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Lucius Cecilius Firmianus Lactantius

Christian apologist (fourth century)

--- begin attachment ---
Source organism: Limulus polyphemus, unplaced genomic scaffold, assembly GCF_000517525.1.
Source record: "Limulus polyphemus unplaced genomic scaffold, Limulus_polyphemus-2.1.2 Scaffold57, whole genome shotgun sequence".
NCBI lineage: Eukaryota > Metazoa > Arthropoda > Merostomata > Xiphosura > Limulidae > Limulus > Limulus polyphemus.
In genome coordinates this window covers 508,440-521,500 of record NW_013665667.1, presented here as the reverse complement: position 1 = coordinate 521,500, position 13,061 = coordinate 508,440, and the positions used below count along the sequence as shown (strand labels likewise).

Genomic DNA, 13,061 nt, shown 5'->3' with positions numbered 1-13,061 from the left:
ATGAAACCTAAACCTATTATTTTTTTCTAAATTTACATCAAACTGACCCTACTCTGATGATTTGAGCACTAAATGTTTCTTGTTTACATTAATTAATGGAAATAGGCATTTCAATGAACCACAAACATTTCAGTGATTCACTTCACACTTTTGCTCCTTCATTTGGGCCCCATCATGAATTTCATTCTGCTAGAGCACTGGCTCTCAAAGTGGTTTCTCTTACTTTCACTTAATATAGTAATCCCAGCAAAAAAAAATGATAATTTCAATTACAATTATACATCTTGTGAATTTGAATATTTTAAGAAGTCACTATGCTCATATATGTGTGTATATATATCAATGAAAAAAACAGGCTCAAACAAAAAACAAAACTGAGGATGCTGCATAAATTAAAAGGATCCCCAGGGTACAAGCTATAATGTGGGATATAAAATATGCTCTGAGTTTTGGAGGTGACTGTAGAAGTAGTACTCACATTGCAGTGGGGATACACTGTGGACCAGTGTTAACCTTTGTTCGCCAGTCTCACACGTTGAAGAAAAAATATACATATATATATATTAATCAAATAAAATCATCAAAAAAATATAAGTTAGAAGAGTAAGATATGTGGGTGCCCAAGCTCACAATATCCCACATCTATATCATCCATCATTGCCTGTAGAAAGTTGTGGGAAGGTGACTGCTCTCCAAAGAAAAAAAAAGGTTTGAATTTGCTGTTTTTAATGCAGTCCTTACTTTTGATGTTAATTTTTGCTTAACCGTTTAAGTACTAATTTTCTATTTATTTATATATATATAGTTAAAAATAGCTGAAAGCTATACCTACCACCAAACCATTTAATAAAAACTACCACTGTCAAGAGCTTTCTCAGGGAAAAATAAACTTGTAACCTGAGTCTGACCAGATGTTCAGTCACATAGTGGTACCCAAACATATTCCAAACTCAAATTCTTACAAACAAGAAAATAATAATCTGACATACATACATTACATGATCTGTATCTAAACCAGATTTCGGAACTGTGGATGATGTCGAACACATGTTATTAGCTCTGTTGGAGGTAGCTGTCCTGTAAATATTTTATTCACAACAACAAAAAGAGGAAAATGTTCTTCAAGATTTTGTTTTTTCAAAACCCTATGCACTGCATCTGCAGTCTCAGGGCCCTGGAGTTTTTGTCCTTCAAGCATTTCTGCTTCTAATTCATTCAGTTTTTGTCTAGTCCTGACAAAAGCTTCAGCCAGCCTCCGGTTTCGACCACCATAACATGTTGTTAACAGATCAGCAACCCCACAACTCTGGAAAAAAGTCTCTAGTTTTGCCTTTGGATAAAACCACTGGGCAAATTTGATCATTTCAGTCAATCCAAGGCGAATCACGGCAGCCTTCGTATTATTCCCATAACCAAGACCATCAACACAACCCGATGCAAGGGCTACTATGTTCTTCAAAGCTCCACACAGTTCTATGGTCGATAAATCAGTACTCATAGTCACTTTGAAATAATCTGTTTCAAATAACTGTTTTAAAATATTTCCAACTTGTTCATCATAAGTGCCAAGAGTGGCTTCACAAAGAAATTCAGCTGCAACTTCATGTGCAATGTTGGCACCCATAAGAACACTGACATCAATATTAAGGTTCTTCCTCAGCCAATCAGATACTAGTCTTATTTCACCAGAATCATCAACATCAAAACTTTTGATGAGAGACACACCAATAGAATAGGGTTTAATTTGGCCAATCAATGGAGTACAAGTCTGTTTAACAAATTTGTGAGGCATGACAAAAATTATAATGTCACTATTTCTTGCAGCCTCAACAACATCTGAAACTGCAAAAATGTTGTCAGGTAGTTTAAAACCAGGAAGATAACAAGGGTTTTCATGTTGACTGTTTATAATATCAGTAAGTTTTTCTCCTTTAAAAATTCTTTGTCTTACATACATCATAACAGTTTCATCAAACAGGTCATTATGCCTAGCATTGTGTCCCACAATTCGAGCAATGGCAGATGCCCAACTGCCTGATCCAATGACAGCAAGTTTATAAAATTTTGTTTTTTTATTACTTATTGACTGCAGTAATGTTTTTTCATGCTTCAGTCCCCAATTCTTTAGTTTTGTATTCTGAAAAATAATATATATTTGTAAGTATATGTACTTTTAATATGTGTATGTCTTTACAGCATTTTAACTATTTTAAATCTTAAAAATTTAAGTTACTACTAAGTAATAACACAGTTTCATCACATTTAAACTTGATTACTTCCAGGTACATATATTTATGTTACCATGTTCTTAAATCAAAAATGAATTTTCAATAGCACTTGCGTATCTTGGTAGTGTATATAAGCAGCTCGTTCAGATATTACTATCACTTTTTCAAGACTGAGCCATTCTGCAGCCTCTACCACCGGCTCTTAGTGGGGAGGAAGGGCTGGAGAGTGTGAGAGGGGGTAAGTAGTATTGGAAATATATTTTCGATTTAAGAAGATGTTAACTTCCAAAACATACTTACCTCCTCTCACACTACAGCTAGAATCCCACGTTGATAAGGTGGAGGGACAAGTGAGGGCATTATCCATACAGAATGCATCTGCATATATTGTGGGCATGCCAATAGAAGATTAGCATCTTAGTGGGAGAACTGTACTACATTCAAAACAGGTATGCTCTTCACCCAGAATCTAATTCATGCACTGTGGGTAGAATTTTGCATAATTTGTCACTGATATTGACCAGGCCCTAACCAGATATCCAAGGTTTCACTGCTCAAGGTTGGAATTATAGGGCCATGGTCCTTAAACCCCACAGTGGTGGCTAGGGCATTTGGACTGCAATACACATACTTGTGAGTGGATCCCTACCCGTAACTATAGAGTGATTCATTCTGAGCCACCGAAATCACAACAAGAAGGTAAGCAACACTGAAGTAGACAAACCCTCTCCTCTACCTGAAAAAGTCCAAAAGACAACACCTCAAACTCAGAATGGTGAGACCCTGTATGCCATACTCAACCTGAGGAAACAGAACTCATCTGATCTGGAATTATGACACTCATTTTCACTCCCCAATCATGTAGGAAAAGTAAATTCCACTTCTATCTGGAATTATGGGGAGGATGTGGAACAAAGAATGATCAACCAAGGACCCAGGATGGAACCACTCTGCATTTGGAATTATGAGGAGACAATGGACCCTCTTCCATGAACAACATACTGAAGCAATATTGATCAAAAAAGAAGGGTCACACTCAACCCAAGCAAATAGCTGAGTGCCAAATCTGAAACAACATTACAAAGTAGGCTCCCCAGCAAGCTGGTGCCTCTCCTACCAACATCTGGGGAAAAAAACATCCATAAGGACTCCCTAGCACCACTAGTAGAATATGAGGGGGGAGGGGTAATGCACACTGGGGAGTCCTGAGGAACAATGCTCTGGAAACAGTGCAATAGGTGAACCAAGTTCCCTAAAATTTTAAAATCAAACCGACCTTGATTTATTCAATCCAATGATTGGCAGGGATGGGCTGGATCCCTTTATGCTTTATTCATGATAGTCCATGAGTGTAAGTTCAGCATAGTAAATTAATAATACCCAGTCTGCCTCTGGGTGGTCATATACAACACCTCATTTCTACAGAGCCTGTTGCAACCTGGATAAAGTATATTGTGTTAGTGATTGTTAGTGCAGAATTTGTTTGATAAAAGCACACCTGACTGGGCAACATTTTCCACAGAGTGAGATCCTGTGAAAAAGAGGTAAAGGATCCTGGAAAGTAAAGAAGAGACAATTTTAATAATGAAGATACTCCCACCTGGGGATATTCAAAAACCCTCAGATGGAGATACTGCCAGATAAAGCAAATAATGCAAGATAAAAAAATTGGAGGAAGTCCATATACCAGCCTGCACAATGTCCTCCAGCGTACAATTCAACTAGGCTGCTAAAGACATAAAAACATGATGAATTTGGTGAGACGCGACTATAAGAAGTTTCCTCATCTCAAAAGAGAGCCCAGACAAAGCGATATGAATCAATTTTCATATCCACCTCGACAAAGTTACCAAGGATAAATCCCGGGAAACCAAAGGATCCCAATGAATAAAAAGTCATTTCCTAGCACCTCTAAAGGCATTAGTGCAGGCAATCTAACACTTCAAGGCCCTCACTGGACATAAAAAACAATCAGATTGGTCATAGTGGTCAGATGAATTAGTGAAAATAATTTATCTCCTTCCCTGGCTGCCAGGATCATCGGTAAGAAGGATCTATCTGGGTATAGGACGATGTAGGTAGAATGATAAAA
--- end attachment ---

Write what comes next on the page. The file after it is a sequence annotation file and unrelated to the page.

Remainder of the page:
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Lactantius , Lucius CIECILIUS FIRMIANUS, a Christian apologist of the fourth century. The name Firmianus has misled some authors into believing that he was an Italian from Fermo, whereas he was an African by birth and a pupil of Arnobius who taught at Sicca Veneria. An inscription found at Cirta in Numidia, which mentions a certain L. Caecilius Firminianus, has led to the conclusion in some quarters that his family belonged to that place (Harnack, “Chronologie d. altchr. Lit.”, II, 416). Lactantius was born a pagan and in his early life taught rhetoric in his native place. At the request of Emperor Diocletian he became an official professor of rhetoric in Nicomedia. One of his poems (Hodoeporicum) is an account of his journey from Africa to his new home. It is probable that his conversion to Christianity did not take place until after his removal to Nicomedia. It seems clear, however, that he could not retain his position as public teacher after the publication of Diocletian‘s first edict against the Christians (February 24, 303). After his dismissal it was not easy to find pupils in that Greek city who would patronize a teacher of Latin, and he was in consequence reduced to such poverty that he at times lacked the necessaries of life (St. Jerome, “Chron.”, ad. ann. Abr. 2333). In those circumstances he attempted to eke out a living by writing. The persecution compelled him to leave Nicomedia, and from the outbreak of hostilities until perhaps 311 or 313 he had to find a home elsewhere. The friendship of the Emperor Constantine raised him from penury, and though very old (extrema senectute) he was appointed tutor in Latin to the emperor’s son Crispus. This new appointment compelled him to follow his charge to Trier where he spent the remainder of his life. It seems very probable that his transfer to Trier did not take place until 317, when Crispus was made Caesar and sent to that city. Crispus was put to death in 326, but when Lactantius died and in what circumstances is not known. Like so many of the early Christian authors, Lactantius in all his works betrays his dependence on classical models, and, true to the requirements of his profession, he is polished rather than profound. He well merits the designation of the “Christian Cicero” bestowed on him by the humanists, for he exhibits many of the shortcomings as well as the graces of his master. Among the works from his pen still extant, the earliest is the “De Opificio Dei”, written in 303 or 304 during the Diocletian persecution, and dedicated to a former pupil, a rich Christian official named Demetrianus. The apologetic principles underlying all the works of Lactantius are well set forth in this treatise, which may be considered as an introduction to his great work “The Divine Institutions” (Divinarum Institutionum Libri VII), written between 304 and 311. This, the most important of the writings of Lactantius, is systematic as well as apologetic, and was intended to point out the futility of pagan beliefs and to establish the reasonableness and truth of Christianity. It was the first attempt at a systematic exposition of Christian theology in Latin, and though aimed at certain pamphleteers who were aiding the persecutors by literary assaults on the Church, the work was planned on a scale sufficiently broad to silence all opponents. The strength and the weakness of Lactantius are nowhere better shown than in this work. The beauty of the style, the choice and aptness of the terminology, cannot hide the author’s lack of grasp on Christian princi-ples and his almost utter ignorance of Scripture. The “dualistic and panegyrical” passages which have been such a puzzle to students of Lactantius are manifestly not from his pen, but from that of some one who lived close to his time, probably a rhetorician of Trier. The “Epitome Divinarum Institutionum”, made by Lactantius himself at the request of a friend named Pentadius, is much more than a mere abbreviation, rather a more summary treatment of the subject dealt with in the older work. Another treatise, “De Ira Dei”, directed against the Stoics and Epicureans, is supplementary to the “Divine Institutions” (II, xvii, 5) and deals with anthropomorphism in its true sense. Knowing the bent of Lactantius’s mind it is not surprising that the only historical work we have from his pen, the “De Mortibus Persecutorum”, should have an apologetic character. In this work we have an account of the frightful deaths of the principal persecutors of the Christians, Nero, Domitian, pecius, Valerian, Aurelian, and the contemporaries of Lactantius himself, Diocletian, Maximian, Galerius, Maximus. This work, notwithstanding the manifest bias of the author, is of prime importance as a source for the last and greatest of the persecutions, though, somewhat strangely, the style is not so perfect as might be expected. The full text is found only in one manuscript, which bears the title: “Lucii Caecilii liber ad Donatum Confessorem de Mortibus Persecutorum”. Many attempts have been made to show that the work was not written by Lactantius; however, the coincidences of name, both of author and recipient, the similarities in style and train of thought between this and other works of Lactantius, are too striking to admit of such a possibility. The chronological difficulties which Brandt thought he discovered are shown by Harnack to have no weight (Chronologie, II, 423). Of the poems attributed to Lactantius only one, besides the “Hodoeporicum”, is genuine, viz., the “De Ave Phcenice”, an account, in eighty-five distichs, of the fabulous eastern bird which is reborn from its own ashes every thousand years. The poem “De Resurrectione” was written by Venantius Fortunatus, and the “De Passione Domini” is by a medieval humanist. St. Jerome (De Vir. Ill., c. lxxx) mentions two other works, “Symposium” and “Grammaticus”, which have not been preserved.